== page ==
4. Great suggestion Joshua elections lead to politics and that is almost always divisive.#

  5. Norm –

    Even there, way back when, I advocated “let the first volunteer serve” if qualified. When I was at St. J’s, the officers were the cream of the crop, and as I recall, all pretty much volunteered and were simply approved by acclamation. Fr. Scheer’s suggestion works if there must be a political model in play, but I have never been comfortable with that model.

    Joe Pew-sitter works up the courage of faith to take on a special responsibility. That should be lauded, and rewarded (so to speak) with the opportunity to serve the Lord, the Church, and fellow members. Filling a slate with names of those actually “opposing” one anther for a given office or task seems – at least within the Church – self-defeating. It is hard to avoid the appearance of a popularity contest.

    It is no small step of faith when a member decides to step things up a notch and serve the whole flock in a certain capacity. Wiser heads can help guide and direct, and make one’s offer of service of real benefit to the flock.

    Draw lots, if need be. But pitting one faithful member against another in a “vote” is, IMHO, self defeating on several fronts. My two cents worth.

  6. Regarding drawing names out of a hat: Make sure they’re qualified for the job before you put their names in the hat. You don’t want a Treasurer who can’t balance his own checkbook. Trustees should know something about repairs, or at least where to go to get them done. Lay Elders should know Scripture and the Confessions better than most. Recording Secretaries should know how to record and type minutes.

    I think Walther wrote that the Constitution should be very brief, so that matters that are not addressed can be referred to Scripture and the Confessions. Unfortunately, members today want every little thing in writing.

    I liked Bethany’s when I read it a few years ago. That was what I would have submitted to my congregation if we were going to write a new one.

  7. In my parish the “candidates” are chosen by the leadership of the church and no one can be nominated from the floor. Sometime before the annual meeting the board members are announced and a report printed on the budget. At the meeting we can only affirm the members by voice vote. No new business. Why bother to show up is a common statement.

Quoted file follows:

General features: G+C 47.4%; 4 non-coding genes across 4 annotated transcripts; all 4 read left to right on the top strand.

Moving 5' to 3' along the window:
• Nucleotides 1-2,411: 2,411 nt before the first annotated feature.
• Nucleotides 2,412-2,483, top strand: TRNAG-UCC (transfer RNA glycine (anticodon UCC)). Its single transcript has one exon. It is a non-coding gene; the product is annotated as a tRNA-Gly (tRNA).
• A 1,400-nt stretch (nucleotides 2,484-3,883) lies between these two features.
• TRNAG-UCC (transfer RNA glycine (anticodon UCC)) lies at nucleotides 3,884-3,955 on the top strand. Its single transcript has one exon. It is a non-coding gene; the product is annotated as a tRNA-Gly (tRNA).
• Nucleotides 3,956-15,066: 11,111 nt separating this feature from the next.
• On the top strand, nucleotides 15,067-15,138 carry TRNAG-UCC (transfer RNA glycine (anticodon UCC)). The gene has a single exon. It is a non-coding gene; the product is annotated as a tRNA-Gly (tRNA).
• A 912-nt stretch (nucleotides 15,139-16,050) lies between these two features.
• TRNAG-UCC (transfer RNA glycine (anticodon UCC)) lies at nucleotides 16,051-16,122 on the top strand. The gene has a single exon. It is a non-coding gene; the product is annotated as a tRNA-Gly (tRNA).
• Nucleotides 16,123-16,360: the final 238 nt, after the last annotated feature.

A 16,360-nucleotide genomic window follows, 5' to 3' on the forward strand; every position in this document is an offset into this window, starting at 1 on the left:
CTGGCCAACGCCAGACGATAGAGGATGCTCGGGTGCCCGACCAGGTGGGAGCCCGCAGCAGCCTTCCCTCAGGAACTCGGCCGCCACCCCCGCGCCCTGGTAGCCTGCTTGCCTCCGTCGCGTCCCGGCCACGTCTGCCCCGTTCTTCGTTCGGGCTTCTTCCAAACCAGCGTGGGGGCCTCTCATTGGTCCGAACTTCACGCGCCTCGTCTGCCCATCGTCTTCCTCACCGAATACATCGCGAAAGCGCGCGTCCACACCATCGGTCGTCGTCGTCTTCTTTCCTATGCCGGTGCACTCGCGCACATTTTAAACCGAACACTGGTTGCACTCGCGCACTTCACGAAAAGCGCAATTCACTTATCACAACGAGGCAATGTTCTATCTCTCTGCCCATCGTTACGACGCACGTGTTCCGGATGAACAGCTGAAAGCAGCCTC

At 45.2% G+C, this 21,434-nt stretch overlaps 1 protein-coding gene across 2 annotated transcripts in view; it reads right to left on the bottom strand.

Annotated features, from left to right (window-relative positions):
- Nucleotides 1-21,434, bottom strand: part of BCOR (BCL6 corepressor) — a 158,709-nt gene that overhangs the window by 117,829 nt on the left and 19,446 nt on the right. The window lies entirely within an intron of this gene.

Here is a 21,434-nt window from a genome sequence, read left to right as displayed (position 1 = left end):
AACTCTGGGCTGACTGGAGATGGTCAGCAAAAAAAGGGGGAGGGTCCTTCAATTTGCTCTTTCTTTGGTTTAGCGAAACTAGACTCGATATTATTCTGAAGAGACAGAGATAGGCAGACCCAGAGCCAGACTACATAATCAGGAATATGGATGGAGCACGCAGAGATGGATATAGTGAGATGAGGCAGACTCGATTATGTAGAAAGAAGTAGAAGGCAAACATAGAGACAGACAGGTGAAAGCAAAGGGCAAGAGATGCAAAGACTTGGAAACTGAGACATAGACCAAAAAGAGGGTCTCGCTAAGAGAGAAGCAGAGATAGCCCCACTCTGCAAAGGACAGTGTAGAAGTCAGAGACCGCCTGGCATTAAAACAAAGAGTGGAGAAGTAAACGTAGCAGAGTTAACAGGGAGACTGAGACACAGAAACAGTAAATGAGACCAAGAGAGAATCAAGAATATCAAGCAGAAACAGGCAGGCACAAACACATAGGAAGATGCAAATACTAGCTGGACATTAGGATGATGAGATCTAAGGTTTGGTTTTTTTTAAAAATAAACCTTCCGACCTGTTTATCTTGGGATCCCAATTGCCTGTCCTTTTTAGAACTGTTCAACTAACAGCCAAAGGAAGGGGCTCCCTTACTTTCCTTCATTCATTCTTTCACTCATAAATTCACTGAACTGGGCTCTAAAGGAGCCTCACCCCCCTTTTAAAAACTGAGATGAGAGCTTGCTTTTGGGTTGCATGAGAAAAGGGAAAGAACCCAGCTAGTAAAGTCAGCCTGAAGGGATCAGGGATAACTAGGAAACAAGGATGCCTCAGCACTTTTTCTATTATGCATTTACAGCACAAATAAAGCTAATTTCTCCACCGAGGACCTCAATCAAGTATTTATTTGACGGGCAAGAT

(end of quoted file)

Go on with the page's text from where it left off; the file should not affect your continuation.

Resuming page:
Hard to believe this form of polity is tolerated but understood why they like it.

  8. I think the flaw is in the assumptions of the political system at its root. The Protestant methodology of constantly democratically electing officers for various aspects of the church, is found nowhere in the Scriptures.

    What is found, is a much more robust usage of the office of Deacon. In the early church, and through the Reformation period as I remember my readings, it was common to train certain volunteers for particular services in the church, consecrating them to various tasks. This provides stability, competence, volition, and supervision by the presiding clergy.

    Just my two cents, but I think this whole democratic structure has been undermining the efficient working of the congregations for a long time, from the proper execution of parish education, to worship, to the pastoral office, and even to how districts/dioceses or the Synod is executed. I’ve been shocked over the years, how many parishioners have grown to think of the Kingdom of God as a democratic republic… and we have taught them this by our very Protestant and American approach to the Church.

    No wonder, our Confessions prefer the canonical rules and rites of antiquity. Returning to them would help us a great deal, in my opinion.